Like these painters, too, Codde pays extraordinary attention to his characters’ varying states of mind – the courageous Polyxena, the doubting Pyrrhus, the hysterical Hecuba and the intransigent Agamemnon. Nevertheless, the painting was undoubtedly made later. With its beautifully reproduced fabrics, the picture is far more colourful than Codde’s virtually monochromatic genre paintings of the 1630s, such as Festivity with masked dancers of 1636, now in the Mauritshuis in The Hague.5 It thus seems to belong more to the stylistically transitional 1640s, when Dutch art generally started to become more bright and variegated. A date of around 1640-1650 therefore seems plausible.
The sacrifice of Polyxena is an unusual subject in seventeenth century Dutch art. It was only depicted a few times, and by artists with no connection to Codde.6 It seems possible that the Amsterdam theatre may have provided the inspiration for Codde’s piece. During the first half of the century several plays were published dealing with the history of the Trojan heroine.7 In that of the Amsterdam playwright Samuel Coster particular emphasis is placed on the sacrifice. The first edition of the play appeared already in 1619, but it was reprinted in both 1630 and 1644. Coster’s Polyxena was performed several times in Amsterdam, among them on 18 April 1644.8 It is thus conceivable that Codde either knew of the publication or had even seen a performance of Coster’s play.9 Moreover, Coster’s work is the only written source in which Polyxena’s mother Hecuba is present at the sacrifice – as she is in Codde’s painting. Her daughter reprimands her for showing her grief and behaving in an unworthy fashion. In this way, Coster further underlines Polyxena’s exemplary conduct, presenting her as a model of courage and self-restraint.10 Codde appears to have sought to achieve something similar in his painting. The editions of Coster’s play published in 1630 and 1644 include a rather simple engraving of the sacrifice scene (fig. 2), accompanied by a four-line verse:11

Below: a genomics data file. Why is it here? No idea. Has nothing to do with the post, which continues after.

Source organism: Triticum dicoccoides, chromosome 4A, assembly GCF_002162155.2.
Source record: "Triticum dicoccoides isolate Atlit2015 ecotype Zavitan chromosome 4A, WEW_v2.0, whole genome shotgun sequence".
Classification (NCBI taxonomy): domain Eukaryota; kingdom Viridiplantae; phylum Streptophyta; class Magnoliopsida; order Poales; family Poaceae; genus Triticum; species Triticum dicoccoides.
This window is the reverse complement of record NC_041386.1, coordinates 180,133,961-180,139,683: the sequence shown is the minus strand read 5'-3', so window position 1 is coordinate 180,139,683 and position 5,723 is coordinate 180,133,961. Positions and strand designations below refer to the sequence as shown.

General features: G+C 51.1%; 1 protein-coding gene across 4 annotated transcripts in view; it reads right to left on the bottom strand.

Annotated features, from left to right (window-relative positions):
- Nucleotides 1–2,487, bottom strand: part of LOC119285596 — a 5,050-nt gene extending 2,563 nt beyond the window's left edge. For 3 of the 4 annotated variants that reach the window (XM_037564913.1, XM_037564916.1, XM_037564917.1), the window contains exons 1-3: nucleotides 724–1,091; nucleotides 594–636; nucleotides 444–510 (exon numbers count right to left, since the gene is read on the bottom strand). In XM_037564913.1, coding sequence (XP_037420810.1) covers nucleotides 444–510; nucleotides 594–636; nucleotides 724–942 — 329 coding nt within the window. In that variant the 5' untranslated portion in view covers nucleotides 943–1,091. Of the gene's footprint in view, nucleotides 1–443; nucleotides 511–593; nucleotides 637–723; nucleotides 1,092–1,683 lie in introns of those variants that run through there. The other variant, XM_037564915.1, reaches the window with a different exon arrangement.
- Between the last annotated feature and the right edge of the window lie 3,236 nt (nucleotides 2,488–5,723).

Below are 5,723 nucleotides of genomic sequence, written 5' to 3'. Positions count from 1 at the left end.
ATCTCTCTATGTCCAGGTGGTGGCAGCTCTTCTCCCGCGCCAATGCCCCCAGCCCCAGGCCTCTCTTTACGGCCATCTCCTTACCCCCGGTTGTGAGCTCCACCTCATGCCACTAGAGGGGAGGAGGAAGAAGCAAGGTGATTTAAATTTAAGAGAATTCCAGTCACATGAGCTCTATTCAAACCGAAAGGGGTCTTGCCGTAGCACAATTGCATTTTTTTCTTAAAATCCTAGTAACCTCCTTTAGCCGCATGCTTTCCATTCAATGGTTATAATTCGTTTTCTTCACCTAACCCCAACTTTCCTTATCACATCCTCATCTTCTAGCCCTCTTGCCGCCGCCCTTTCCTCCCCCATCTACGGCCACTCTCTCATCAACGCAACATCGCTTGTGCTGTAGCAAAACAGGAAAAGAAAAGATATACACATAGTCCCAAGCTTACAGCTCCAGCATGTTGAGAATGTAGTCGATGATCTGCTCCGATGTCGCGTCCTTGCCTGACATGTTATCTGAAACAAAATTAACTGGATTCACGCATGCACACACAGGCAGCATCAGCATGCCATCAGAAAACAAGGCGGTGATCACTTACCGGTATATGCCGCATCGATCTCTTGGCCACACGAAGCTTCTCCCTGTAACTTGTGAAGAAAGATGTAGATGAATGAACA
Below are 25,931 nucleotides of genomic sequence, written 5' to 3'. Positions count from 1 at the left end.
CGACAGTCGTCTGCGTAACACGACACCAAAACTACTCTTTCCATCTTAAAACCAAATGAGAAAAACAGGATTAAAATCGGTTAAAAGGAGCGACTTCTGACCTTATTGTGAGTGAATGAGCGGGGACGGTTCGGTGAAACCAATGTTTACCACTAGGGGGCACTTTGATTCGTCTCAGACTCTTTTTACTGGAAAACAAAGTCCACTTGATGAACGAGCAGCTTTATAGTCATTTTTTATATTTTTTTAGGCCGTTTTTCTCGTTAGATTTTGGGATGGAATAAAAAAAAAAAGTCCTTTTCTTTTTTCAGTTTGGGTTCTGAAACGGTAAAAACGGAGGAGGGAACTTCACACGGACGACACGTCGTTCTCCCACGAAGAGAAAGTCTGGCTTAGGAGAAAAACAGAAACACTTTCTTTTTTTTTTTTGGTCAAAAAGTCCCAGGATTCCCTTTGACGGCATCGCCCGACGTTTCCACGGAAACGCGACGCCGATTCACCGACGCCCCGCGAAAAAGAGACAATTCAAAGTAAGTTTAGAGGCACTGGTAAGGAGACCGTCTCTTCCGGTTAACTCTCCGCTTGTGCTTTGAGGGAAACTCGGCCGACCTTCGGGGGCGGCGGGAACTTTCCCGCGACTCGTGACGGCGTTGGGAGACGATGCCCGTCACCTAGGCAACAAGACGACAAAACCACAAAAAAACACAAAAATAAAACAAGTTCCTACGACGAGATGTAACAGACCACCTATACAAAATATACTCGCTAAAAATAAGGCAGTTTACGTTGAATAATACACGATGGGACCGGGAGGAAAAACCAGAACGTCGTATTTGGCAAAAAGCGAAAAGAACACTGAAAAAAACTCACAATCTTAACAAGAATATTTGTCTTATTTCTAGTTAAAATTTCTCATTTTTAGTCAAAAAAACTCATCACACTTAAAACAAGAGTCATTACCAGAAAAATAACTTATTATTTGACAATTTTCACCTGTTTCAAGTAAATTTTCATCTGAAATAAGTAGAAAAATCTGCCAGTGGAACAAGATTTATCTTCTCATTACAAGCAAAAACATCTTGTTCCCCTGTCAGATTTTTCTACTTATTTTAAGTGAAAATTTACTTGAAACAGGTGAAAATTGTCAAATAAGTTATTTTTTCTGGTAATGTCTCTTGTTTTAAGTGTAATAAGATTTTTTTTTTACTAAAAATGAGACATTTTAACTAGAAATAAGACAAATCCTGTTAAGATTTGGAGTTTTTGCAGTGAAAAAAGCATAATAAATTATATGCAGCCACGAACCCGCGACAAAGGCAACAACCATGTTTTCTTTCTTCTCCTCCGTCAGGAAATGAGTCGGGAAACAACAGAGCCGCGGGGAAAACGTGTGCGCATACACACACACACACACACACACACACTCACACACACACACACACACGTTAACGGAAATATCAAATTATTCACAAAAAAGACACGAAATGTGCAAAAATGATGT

Wie Tyrannie haet, wie vroom is en rechtschapen.
Aenschout den moort lust van de blinde Griecsche Papen.
Die ’t Vollick leeren, dat Gods gramschap wort gheboet.
Door ’t gruw’lic storten van onnosel Maechde bloet.
(‘He who hates tyranny and is pious and just / look upon the murderous lust of the blind Greek popes / who teach the people that God’s anger should be atoned / by the wretched spilling of innocent maiden’s blood.’)
This is clearly a condemnation of the Greeks, who, due to their superstitions – they are obeying an apparition – put a blameless woman to death. Interestingly, the superstitious Greeks are referred to as ‘papen’ – popes or Catholics – and Calchas is depicted in the engraving carrying a bishop’s crook. Codde, too, seems to have wanted to express his disapproval of the murdering Greeks in a similar manner, giving his Calchas a censer, another specifically Catholic attribute. This lends further support to the suggestion that Codde was inspired by Coster’s play. This makes the painting exceptional in Dutch art, as an example of the reciprocal influence of theatre and painting, otherwise often so difficult to prove.